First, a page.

Faculty Scholar Seminar
Educational Debt Relief: Critical Race Praxis as College Access for African-American and Latino/a Youth
Educational Policy Studies/College of Education
African-American Studies/College of Liberal Arts and Sciences
University of Illinois at Chicago
Tuesday, October 26, 2010 at 2:00pm
Great Cities Institute, Suite 400 CUPPA Hall
412 South Peoria, Chicago, IL 60607
RSVP Appreciated to (312) 996-8700 or firstname.lastname@example.org
Faculty Scholar David Stovall will discuss Educational Debt Relief (EDR) as his attempt to address the "debt" owed to African-American and Latino/a students in urban schools through providing early access to college. Coupled with the legal concept of Critical Race Praxis (a concept developed by legal scholars aimed at pushing researchers to engage and reflect with community members on issues of research, implementation, accountability and practice), the effort takes place in a college-high school bridge classroom at the Lawndale/Little Village School for Social Justice (SOJO). By exploring the history, purpose, methodology, and significance of his research, David will communicate how he seeks to identify the conditions that contributed to the creation of this course while acknowledging the political, social and economic factors that impact college access for students of color.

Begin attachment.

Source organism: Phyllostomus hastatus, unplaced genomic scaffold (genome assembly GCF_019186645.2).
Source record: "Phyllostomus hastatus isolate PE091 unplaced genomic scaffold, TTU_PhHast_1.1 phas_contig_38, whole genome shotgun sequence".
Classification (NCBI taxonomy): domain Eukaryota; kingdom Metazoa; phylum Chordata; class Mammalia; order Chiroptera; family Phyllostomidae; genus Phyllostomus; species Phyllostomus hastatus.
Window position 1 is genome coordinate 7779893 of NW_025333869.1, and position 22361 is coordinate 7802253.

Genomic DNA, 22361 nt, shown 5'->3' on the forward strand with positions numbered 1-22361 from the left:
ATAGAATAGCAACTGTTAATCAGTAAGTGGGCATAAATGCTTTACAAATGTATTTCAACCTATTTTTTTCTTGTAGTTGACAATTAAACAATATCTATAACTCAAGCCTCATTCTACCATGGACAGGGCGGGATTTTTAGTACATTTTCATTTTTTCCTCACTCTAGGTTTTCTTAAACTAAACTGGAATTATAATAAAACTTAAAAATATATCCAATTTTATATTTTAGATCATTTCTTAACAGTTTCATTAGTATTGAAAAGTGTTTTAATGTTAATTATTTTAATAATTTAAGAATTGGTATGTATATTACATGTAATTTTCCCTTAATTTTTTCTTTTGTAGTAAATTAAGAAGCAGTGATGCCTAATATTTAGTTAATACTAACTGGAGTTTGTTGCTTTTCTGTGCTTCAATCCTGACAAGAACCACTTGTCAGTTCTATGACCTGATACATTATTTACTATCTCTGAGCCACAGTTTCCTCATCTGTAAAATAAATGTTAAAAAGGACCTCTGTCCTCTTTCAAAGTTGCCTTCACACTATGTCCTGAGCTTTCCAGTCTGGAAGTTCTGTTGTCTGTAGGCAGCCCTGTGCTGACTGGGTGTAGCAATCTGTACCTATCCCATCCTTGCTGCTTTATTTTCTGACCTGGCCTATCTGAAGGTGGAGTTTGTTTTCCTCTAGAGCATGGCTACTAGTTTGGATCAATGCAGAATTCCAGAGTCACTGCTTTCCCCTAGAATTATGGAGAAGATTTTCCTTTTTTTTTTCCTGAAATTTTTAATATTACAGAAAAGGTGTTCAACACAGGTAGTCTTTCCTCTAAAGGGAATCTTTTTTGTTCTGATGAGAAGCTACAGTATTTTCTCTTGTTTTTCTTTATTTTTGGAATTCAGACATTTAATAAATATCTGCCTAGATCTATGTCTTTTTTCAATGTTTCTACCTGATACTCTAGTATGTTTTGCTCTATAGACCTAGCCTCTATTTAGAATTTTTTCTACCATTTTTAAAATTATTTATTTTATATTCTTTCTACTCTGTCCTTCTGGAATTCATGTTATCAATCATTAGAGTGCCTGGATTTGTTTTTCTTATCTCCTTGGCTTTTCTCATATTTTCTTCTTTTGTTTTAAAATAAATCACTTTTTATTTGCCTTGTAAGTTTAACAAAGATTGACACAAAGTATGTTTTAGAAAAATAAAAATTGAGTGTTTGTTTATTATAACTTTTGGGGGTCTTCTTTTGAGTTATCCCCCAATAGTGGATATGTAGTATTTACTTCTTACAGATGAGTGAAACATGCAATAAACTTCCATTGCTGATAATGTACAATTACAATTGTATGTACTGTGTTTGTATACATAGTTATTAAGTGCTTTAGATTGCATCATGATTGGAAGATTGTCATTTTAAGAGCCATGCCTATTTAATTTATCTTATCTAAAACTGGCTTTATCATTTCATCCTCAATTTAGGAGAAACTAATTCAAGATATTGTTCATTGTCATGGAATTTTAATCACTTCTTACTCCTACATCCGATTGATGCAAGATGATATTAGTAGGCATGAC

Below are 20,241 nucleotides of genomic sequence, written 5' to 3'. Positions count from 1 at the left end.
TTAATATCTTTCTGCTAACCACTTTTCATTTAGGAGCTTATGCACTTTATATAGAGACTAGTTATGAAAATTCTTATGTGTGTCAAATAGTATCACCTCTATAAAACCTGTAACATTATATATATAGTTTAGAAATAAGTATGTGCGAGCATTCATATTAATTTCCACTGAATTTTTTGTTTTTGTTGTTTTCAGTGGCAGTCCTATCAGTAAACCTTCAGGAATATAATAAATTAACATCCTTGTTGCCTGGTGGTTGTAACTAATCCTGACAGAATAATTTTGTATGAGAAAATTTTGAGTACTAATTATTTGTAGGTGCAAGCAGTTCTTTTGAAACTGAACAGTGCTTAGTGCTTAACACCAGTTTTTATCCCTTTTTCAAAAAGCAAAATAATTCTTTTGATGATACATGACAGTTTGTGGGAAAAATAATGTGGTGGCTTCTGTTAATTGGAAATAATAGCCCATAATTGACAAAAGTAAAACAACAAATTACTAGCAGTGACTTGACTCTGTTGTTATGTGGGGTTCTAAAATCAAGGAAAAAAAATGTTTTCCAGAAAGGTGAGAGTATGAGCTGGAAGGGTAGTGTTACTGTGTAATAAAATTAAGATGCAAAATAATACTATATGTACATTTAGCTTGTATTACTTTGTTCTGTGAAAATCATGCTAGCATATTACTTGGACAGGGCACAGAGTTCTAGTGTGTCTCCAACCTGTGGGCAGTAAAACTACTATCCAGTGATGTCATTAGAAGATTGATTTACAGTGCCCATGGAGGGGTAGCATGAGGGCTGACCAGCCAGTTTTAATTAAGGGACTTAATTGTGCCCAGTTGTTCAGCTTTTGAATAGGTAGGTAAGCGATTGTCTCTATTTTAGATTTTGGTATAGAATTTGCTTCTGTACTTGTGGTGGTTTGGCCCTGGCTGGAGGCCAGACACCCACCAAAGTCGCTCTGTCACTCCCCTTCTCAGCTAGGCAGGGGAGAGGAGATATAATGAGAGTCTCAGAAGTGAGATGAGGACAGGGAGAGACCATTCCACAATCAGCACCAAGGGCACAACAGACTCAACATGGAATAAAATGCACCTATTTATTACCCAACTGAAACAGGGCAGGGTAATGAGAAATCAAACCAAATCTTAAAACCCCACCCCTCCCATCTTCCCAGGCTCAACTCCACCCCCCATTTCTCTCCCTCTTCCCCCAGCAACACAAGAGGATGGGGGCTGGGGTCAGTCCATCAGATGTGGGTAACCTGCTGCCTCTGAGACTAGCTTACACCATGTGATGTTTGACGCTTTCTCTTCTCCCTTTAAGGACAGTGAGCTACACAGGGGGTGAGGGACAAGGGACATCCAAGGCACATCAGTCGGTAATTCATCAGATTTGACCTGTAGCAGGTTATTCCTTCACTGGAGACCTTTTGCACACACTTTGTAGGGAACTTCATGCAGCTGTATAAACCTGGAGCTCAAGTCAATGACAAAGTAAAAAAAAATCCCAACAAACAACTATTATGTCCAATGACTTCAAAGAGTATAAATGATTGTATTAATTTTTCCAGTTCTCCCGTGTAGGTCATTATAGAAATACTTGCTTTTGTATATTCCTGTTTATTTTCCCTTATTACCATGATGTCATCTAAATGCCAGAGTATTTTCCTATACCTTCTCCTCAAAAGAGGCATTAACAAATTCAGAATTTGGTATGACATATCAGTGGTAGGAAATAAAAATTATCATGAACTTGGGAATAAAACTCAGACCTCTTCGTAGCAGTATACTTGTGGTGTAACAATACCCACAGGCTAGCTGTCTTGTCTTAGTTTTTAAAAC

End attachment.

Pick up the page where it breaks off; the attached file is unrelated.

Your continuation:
David Stovall's scholarship investigates the intersection of race, class, and gender in education, youth culture, and school/community relationships. Although his work originates from a sociological perspective, his approach is multi-disciplinary in that it involves historical, legal, anthropological, and philosophical data to inform his qualitative methodological approach. Through the lenz of Critical Race Theory (CRT), David uses the aforementioned disciplines to highlight the underpinnings of education in regards to its relationship to people of color in the urban setting. By examining school-community relationships, the combination of narrative and historical record provide further insight to the development and maintenance of racist policy. To make sense of the numerous intersections and qualitative methodologies, Stovall is involved with youth-centered community organizations in Chicago, New York and the Bay Area. As a current project, he works with the social studies team and team-teaches a social studies class at the Lawndale/Little Village School for Social Justice (SOJO).